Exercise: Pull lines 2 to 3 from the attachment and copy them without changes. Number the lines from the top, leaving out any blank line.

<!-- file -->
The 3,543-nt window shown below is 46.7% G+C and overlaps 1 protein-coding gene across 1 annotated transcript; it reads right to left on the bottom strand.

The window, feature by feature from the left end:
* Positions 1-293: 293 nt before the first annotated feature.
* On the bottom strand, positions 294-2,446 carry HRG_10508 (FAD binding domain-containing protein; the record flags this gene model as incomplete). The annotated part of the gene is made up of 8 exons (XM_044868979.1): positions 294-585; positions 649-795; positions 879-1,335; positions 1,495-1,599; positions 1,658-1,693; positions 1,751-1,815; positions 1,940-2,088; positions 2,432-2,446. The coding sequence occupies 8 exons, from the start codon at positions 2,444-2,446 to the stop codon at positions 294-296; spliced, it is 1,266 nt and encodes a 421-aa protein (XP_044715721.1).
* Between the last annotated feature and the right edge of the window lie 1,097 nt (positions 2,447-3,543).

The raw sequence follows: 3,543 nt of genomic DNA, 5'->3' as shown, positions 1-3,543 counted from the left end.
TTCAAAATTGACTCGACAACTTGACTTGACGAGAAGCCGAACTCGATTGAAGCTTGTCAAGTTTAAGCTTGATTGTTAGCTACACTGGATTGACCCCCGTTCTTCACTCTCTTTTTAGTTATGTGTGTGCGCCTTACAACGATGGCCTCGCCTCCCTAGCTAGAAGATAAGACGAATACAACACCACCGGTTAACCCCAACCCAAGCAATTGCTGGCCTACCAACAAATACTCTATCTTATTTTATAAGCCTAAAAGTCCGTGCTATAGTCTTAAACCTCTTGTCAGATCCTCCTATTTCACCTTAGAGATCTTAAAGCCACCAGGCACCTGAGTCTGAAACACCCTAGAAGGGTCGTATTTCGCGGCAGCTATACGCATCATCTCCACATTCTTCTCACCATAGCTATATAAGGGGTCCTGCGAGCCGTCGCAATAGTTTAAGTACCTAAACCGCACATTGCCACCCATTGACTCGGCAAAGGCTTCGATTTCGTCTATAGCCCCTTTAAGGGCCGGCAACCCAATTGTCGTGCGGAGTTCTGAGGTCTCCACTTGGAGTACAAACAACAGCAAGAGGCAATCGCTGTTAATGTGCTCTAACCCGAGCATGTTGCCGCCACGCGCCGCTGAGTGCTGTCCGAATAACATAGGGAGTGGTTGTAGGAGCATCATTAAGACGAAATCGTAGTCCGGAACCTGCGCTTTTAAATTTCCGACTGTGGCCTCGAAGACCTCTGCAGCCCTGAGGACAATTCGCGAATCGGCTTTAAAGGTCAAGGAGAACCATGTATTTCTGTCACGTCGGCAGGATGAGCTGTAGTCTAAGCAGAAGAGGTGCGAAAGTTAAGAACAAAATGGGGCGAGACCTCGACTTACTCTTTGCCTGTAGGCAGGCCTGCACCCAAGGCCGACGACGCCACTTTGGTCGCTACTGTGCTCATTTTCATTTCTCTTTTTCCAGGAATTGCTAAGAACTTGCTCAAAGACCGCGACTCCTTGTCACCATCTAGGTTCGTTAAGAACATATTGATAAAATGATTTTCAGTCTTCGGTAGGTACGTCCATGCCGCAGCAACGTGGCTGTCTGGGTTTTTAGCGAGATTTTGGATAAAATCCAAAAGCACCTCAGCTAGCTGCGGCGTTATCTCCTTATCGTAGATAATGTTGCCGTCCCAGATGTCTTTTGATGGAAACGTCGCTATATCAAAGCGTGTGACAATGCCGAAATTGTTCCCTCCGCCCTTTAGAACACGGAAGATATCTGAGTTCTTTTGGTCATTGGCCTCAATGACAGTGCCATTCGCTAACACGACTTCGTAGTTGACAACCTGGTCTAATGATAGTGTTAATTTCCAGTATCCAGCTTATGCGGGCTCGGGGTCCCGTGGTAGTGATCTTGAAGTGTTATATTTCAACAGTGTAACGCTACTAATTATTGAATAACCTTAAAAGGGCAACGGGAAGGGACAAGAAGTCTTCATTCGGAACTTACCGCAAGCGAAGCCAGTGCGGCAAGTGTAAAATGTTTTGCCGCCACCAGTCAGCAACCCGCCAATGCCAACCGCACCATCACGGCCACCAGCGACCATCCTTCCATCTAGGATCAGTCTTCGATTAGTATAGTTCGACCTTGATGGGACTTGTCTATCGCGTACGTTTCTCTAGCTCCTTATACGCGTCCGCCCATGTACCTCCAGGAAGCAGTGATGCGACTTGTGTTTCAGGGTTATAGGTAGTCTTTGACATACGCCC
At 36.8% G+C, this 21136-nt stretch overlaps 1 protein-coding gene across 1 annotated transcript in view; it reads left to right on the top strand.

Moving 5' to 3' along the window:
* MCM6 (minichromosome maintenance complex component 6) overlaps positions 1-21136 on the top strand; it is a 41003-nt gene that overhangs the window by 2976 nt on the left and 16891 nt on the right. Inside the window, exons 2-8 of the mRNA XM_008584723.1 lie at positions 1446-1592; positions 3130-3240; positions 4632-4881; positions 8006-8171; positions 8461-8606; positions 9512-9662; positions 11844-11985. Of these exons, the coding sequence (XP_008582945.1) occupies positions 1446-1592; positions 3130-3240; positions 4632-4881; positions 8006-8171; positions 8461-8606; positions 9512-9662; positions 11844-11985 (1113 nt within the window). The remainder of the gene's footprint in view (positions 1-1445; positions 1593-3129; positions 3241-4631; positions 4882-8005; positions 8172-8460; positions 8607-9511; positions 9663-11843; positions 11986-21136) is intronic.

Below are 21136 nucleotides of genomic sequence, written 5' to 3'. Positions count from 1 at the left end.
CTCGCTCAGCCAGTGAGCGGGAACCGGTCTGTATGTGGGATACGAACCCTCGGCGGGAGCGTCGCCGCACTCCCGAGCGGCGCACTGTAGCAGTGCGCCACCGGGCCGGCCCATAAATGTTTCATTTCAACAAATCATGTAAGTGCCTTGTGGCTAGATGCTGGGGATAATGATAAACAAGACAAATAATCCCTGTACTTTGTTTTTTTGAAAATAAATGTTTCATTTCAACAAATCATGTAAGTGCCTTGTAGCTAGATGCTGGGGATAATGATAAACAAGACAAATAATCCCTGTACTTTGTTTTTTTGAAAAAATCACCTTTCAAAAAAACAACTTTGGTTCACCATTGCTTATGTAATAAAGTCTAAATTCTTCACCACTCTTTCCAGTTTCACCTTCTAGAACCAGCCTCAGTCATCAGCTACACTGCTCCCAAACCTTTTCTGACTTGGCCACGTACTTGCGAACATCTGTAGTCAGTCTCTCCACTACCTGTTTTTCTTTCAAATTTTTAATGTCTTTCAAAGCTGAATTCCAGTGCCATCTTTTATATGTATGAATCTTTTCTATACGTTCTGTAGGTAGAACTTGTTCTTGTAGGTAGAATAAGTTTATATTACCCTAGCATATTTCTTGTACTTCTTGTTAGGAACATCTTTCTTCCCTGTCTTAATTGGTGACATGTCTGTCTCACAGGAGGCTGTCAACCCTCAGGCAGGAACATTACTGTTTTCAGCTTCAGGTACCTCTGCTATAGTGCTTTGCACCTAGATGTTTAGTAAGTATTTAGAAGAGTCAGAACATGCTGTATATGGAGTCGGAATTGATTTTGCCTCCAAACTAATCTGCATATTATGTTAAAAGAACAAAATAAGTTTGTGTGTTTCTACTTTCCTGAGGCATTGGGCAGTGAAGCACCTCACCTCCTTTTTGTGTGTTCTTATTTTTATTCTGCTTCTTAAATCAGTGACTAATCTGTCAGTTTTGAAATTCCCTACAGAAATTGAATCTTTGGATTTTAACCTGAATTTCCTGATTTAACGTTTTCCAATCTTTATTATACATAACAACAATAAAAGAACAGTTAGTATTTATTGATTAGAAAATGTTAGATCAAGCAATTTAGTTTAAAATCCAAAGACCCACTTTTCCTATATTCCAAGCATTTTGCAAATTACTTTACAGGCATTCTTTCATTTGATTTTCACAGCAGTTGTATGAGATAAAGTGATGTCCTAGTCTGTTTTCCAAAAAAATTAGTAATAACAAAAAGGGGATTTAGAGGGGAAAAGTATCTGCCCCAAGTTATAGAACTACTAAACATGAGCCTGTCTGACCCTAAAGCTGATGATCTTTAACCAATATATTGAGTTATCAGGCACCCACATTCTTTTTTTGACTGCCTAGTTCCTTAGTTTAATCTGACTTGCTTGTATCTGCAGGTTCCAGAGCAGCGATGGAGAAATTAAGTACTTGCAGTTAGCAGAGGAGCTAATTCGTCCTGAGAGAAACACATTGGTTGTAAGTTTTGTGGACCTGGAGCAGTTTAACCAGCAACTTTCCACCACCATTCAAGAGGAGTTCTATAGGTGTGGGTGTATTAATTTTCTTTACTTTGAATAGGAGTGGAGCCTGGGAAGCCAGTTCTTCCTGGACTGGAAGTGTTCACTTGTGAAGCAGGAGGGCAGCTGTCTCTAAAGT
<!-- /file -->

The window, feature by feature from the left end:
* Positions 1-293: 293 nt before the first annotated feature.